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We create the Ultimate Bucket List for travelers who want to see the world's best events.
OctoberfestOctoberfest in Munich

The Munich Oktoberfest (Munich Beerfest) is one of the most famous events and the world's largest fair.With some six million people attending every year, it is an important part of Bavarian culture. Think Disneyland for adults. Think must do!

Munich's Oktoberfest began life as a wedding for the Bavarian crown prince Ludwig to princess Therese from Saxony-Hildburghausen (hence the name of the Theresienwiese) on October 12, 1810 and attended by the local community. Today the Munich Beerfest traditionally takes place during the sixteen days up to and including the first Sunday in October.

4- Day Deluxe Hotel Package - From $ 1,099.00 per person, based on double occupancy. Airfare Extra.

 

old course st andrewsGolf the Hallowed Grounds of St Andrews - The Home of Golf

This sandy soil has felt the caress of hand crafted clubs of hickory and blackthorn and suffered the sharp assault of today's flashing blades.

Since as early as 1691, when St Andrews was described as "the metropolis of golf", the Auld Grey Toon on Scotland’s east coast has been regarded as the game's spiritual home. Indeed, the very first minute of the Society of St Andrews Golfers, later to become The Royal and Ancient Golf Club of St Andrews, refers to the town as the 'alma mater' of golf.
As legend has it, the game has been enjoyed en masse on the links since the 12th century, when shepherds would knock stones into rabbit holes with rudimentary clubs. And it was reputed to be a popular pastime when the University of St Andrews was founded in 1413.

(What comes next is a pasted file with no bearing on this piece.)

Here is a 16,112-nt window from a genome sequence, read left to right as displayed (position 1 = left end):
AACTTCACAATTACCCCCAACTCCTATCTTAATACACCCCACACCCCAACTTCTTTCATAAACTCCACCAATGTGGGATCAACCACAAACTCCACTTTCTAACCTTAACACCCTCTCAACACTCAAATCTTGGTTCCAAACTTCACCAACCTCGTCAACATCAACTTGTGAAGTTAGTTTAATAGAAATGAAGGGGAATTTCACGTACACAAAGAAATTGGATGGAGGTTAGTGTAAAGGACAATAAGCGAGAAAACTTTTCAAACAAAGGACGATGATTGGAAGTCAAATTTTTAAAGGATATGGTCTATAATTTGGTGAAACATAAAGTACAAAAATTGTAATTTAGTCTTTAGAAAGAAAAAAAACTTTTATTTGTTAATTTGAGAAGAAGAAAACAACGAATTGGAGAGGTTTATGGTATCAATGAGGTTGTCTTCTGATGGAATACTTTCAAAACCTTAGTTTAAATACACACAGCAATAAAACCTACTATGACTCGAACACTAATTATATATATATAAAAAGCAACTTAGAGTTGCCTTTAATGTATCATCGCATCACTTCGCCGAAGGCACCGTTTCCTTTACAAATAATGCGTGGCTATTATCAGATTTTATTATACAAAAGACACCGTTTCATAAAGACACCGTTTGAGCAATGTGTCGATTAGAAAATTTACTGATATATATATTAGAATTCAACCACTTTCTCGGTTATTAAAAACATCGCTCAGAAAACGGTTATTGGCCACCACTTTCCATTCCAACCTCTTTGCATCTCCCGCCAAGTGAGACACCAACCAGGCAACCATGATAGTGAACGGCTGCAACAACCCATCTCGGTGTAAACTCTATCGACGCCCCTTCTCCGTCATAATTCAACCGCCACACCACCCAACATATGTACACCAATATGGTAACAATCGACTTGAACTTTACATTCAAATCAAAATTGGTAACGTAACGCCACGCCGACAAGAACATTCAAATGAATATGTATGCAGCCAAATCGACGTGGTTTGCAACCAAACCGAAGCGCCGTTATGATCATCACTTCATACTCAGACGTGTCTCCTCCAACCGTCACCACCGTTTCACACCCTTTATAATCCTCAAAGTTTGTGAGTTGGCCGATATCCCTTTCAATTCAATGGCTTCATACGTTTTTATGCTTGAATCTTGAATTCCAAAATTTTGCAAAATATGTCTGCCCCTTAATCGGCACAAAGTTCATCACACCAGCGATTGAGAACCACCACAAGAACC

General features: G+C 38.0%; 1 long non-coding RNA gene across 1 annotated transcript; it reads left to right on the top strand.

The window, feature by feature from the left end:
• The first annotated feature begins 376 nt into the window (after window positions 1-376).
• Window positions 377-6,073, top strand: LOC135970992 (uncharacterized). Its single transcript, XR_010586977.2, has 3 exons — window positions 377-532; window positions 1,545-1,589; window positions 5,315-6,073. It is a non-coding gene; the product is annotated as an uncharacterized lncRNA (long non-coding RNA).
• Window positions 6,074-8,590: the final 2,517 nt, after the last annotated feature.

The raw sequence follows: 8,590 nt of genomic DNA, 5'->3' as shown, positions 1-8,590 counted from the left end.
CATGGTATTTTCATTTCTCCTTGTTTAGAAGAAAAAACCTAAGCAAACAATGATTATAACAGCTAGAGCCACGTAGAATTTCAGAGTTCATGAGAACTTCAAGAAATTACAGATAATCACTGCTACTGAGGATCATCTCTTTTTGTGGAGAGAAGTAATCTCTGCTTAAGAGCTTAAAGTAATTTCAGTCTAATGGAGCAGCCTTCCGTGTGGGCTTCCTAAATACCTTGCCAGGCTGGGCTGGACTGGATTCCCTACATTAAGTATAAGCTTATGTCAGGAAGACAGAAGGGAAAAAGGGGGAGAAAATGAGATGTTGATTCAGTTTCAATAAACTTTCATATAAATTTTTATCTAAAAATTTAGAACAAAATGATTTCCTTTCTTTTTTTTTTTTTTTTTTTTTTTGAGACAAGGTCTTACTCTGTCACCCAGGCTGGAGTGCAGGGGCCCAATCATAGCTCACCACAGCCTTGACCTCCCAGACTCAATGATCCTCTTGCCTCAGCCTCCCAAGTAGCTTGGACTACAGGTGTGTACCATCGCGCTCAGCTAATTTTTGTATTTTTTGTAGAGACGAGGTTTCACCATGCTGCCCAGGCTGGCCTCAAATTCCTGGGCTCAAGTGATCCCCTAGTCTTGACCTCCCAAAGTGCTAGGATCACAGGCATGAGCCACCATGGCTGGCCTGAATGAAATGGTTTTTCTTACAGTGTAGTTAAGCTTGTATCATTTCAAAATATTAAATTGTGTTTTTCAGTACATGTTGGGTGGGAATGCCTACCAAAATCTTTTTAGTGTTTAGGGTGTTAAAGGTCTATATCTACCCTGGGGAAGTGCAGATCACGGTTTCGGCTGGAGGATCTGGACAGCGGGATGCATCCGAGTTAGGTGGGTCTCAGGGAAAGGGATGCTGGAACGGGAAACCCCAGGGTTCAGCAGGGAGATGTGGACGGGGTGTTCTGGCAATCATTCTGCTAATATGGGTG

Indeed, by 1457, the popularity of the game had reached such a level that King James II outlawed it for taking men away from their archery practice: the Act of the Scottish Parliament describing "golfe" along with "fute-ball" as "sik unprofitable sportes".
In 1552, on the proviso that Archbishop of St Andrews, John Hamilton, was able toretain possession of the rabbits on the course, the town's right to play golf on the links was officially established.

Fast-forward 200 years and the custodians of the course, later to become the Old Course, were the Society of St Andrews Golfers. They took the decision to reduce the number of holes from 22 to 18, so creating the format that would come to represent the standard course layout the world over. From then on, The Royal and Ancient Golf Club, and now The R&A, has been at golf's side as it has evolved and developed into the game we know today.

St Andrews, however, and its Old Course, has witnessed every single change in the game over its 600-year history. Nobody has described this unique sporting relationship better than the famous golf writer, historian and St Andrewan, Keith Mackie, who, in his book Golf at St Andrews writes:

"This sandy soil has felt the tread of every great champion; it has flinched as millions of golfers down the centuries have hammered and hacked, swiped and swooshed at balls of wood, leather, gutter percha and balata; it has felt the caress of hand-crafted clubs of hickory and blackthorn and suffered the sharp assault of today's flashing blades of steel and titanium."